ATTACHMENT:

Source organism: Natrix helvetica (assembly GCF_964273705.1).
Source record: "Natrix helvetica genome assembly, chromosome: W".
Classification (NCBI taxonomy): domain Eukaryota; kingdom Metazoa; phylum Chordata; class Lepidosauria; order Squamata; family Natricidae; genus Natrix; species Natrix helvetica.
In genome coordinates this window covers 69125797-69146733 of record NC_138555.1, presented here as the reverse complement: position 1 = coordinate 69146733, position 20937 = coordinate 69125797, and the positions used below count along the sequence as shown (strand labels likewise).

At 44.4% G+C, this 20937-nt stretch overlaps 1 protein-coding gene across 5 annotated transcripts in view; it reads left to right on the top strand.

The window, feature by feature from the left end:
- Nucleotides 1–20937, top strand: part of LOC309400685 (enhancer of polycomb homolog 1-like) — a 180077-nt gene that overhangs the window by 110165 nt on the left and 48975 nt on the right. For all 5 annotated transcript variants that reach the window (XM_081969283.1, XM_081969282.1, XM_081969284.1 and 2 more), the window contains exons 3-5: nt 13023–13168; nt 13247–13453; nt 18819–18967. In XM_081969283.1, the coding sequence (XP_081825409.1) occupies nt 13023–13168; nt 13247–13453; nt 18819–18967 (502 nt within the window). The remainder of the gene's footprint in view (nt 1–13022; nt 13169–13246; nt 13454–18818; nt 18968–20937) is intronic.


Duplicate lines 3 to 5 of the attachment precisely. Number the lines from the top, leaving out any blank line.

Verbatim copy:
Classification (NCBI taxonomy): domain Eukaryota; kingdom Metazoa; phylum Chordata; class Lepidosauria; order Squamata; family Natricidae; genus Natrix; species Natrix helvetica.
In genome coordinates this window covers 69125797-69146733 of record NC_138555.1, presented here as the reverse complement: position 1 = coordinate 69146733, position 20937 = coordinate 69125797, and the positions used below count along the sequence as shown (strand labels likewise).

At 44.4% G+C, this 20937-nt stretch overlaps 1 protein-coding gene across 5 annotated transcripts in view; it reads left to right on the top strand.